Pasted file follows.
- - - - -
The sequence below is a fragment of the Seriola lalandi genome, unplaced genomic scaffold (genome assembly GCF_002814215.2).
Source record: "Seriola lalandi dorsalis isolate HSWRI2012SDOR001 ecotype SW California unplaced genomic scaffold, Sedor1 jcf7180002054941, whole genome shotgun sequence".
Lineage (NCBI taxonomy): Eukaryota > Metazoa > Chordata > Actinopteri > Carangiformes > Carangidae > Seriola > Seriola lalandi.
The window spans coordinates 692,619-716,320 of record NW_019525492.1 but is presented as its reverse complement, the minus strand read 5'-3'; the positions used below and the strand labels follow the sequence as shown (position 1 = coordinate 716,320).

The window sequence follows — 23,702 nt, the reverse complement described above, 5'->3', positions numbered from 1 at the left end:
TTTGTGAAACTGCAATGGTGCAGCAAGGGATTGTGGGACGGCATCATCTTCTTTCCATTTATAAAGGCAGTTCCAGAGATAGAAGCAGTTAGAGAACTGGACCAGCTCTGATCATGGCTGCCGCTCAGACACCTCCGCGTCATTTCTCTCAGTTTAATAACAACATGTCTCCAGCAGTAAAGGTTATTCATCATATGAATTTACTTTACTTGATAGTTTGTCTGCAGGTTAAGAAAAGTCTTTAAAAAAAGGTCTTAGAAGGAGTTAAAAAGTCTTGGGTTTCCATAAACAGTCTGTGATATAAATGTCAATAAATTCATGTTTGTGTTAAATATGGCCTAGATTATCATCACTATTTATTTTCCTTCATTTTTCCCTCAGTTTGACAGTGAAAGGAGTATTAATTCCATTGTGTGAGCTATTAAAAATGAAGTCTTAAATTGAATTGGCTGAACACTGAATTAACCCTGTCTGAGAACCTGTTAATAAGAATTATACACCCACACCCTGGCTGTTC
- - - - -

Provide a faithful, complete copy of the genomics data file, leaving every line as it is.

The sequence below is a fragment of the Seriola lalandi genome, unplaced genomic scaffold (genome assembly GCF_002814215.2).
Source record: "Seriola lalandi dorsalis isolate HSWRI2012SDOR001 ecotype SW California unplaced genomic scaffold, Sedor1 jcf7180002054941, whole genome shotgun sequence".
Lineage (NCBI taxonomy): Eukaryota > Metazoa > Chordata > Actinopteri > Carangiformes > Carangidae > Seriola > Seriola lalandi.
The window spans coordinates 692,619-716,320 of record NW_019525492.1 but is presented as its reverse complement, the minus strand read 5'-3'; the positions used below and the strand labels follow the sequence as shown (position 1 = coordinate 716,320).

The window sequence follows — 23,702 nt, the reverse complement described above, 5'->3', positions numbered from 1 at the left end:
TTTGTGAAACTGCAATGGTGCAGCAAGGGATTGTGGGACGGCATCATCTTCTTTCCATTTATAAAGGCAGTTCCAGAGATAGAAGCAGTTAGAGAACTGGACCAGCTCTGATCATGGCTGCCGCTCAGACACCTCCGCGTCATTTCTCTCAGTTTAATAACAACATGTCTCCAGCAGTAAAGGTTATTCATCATATGAATTTACTTTACTTGATAGTTTGTCTGCAGGTTAAGAAAAGTCTTTAAAAAAAGGTCTTAGAAGGAGTTAAAAAGTCTTGGGTTTCCATAAACAGTCTGTGATATAAATGTCAATAAATTCATGTTTGTGTTAAATATGGCCTAGATTATCATCACTATTTATTTTCCTTCATTTTTCCCTCAGTTTGACAGTGAAAGGAGTATTAATTCCATTGTGTGAGCTATTAAAAATGAAGTCTTAAATTGAATTGGCTGAACACTGAATTAACCCTGTCTGAGAACCTGTTAATAAGAATTATACACCCACACCCTGGCTGTTC